“Jazz Club Friday:” Music Recorded at New York’s Village Vanguard

Sonny Rollins seen here during the 1958 recording of his iconic album, “A Night at the Village Vanguard.” Photo: NPR/Francis Wolff.

Fridays on All Night Jazz, since seeing live jazz is difficult to do right now, Mike Cornette brings the live jazz to you on “Jazz Club Friday” on the Jazz Trip@Ten. This week, Mike revisited the iconic Village Vanguard in New York City, which was founded by a Lithuanian immigrant in 1935 who never intended to run a club dedicated to jazz music. WUSF’s Steve Splane has more.   


The Village Vanguard was never supposed to be a jazz club. When Max Gordon opened the club on Seventh Avenue in New York’s Greenwich Village, he had in mind running a place where he could offer poetry readings and folk music.

Gordon, a Lithuanian immigrant, opened the Vanguard in 1935. It was originally called the Golden Triangle, inspired by the basement listening room’s three-sided footprint.  It seats about 120 people.

For more than two decades, it was known as a place to hear beat poetry and folk and blues music. You could hear everything from poet Maxwell Bodenheim to musicians like Lead Belly and Woody



The Village Vanguard. It was originally called “The Golden Triangle when it opened at this location in 1935 as a poetry and folk music venue. It started focusing on jazz music in 1957. Photo: Alwinian.


They also featured comedy nights, where you might catch a Lenny Bruce set…or Woody Allen.

In 1957, Gordon started to transition the club to a mostly jazz lineup. The intimate room was very conducive to the art form, and it quickly gained a reputation as a place to play—and listen—to jazz.

In no time, Gordon was booking all the top acts, including John Coltrane, Miles Davis, Cecil Taylor and Bill Evans.

The Vanguard also helped launch countless careers by inviting young artists to perform that no one ever heard, like Thelonious Monk.

There would still be other artistic endeavors at the Vanguard, even after jazz became the focus.

One legendary story alleges that, Dick Alpert, a.k.a. Baba Ram Dass, a long-time cohort of psychotropic guru Timothy Leary, led an LSD-laced “psychedelic sit in” at the Vanguard.  (Gordon was said to be not pleased with the stunt).

Saxophonist Sonny Rollins was among the first to record an album at the club. Blue Note’s “Night at the Village Vanguard” was released in 1958.

NPR’s Nate Chinen called it “one of the greatest jazz albums ever made.”

“The Vanguard was sort of the premier room at that time,” Rollins told Chinen in a 2017 interview.  “A lot of guys played there, and they all seemed to express the music without any sort of impediment. I felt particularly comfortable.”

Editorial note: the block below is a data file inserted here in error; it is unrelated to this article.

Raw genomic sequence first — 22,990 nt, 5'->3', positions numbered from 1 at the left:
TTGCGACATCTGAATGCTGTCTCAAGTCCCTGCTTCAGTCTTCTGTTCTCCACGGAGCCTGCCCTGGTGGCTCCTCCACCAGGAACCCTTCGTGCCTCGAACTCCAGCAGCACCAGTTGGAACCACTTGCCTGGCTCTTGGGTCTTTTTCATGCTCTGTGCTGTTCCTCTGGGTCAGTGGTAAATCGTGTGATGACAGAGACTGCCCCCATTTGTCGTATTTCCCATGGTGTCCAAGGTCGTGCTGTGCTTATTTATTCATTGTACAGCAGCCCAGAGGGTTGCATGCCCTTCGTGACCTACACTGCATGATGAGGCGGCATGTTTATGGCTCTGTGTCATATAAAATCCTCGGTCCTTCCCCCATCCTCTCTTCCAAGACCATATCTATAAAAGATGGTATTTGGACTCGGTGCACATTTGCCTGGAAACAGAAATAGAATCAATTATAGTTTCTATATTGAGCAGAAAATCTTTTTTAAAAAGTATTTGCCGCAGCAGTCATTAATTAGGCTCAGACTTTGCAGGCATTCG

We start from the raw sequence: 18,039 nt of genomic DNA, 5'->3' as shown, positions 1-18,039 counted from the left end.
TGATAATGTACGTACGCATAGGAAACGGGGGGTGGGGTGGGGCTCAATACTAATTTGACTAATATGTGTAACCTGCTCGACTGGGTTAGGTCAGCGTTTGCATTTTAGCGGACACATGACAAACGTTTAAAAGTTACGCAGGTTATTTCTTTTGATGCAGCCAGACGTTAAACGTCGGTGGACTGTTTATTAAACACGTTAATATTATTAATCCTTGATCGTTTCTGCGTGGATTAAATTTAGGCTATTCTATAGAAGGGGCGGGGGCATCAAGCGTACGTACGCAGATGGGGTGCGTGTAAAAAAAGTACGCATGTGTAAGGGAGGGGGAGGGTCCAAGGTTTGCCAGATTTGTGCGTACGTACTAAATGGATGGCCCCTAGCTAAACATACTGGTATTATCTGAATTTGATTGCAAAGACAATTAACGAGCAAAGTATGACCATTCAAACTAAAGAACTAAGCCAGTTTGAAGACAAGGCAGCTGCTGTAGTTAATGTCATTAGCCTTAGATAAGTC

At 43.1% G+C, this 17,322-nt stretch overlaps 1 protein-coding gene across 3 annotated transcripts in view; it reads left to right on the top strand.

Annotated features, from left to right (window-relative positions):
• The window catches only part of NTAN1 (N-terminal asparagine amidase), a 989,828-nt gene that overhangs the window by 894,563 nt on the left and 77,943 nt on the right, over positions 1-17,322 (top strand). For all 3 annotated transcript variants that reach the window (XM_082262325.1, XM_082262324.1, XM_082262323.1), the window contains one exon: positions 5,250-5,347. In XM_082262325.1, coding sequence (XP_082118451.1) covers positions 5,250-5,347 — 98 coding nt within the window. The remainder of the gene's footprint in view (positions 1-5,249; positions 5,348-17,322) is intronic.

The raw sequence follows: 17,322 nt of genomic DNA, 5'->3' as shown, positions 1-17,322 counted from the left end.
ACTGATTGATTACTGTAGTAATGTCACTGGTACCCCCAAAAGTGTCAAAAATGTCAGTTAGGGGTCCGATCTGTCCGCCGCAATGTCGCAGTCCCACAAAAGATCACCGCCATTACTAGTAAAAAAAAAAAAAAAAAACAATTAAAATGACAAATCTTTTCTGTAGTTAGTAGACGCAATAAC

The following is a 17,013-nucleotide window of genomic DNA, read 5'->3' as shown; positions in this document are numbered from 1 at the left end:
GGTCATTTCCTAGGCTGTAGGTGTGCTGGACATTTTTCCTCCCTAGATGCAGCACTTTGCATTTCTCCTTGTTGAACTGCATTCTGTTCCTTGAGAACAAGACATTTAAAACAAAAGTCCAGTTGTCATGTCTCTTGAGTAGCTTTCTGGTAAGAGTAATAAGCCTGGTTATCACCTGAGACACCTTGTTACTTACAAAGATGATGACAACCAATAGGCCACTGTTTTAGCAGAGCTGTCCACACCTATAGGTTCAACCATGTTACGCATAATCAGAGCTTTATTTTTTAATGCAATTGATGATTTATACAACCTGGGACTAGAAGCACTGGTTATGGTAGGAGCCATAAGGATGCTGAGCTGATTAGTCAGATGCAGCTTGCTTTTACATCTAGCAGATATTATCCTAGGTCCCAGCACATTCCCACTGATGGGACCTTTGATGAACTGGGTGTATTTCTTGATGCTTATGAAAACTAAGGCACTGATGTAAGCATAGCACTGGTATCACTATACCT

A long list of artists would follow with some memorable recordings, including John Coltrane’s first ever live album, the groundbreaking and controversial “Coltrane Live at the Village Vanguard” (1961).

For better or for worse, that album’s furious pace and free jazz experiments helped cement Coltrane’s legacy as a pioneer.

Decade after decade, great recordings continue to be made at the Vanguard, including singer Mary Stallings’ 2001 comeback release “Live at the Village Vanguard.”


For more than 60 years, great jazz recordings have been made at the Village Vanguard.


Just this month, pianist Gerald Clayton made his Blue Note debut with, “Happening: Live the Village Vanguard.”

Ownership of the Village Vanguard has remained a family affair. In 1989 Max Gordon died.

His wife Lorraine, who met Max because she was a regular patron in the early days of the club, closed the venue the day he died to honor his memory, then reopened the next day.

She ran the club until she died in 2018.


The Village Vanguard’s triangle shaped room has been hosting jazz music since 1957. Photo Zhang Yu.


The Gordon’s daughter, Deborah Gordon, is now overseeing the operation.

To this day, the Vanguard is an esteemed venue, mostly because of how little it has changed.

“One of the things that is great is that through all the years they’ve had the wisdom to not mess with it” pianist Fred Hersch, told the Observer in 2015. Hersch has played there since the late 1970’s.

“I like the Vanguard for its purity,” he said.

The club is still closed to the public due to COVID-19 and like many jazz venues, its future is in serious doubt. For now, they are offering live stream concerts from their stage at the villagevanguard.com.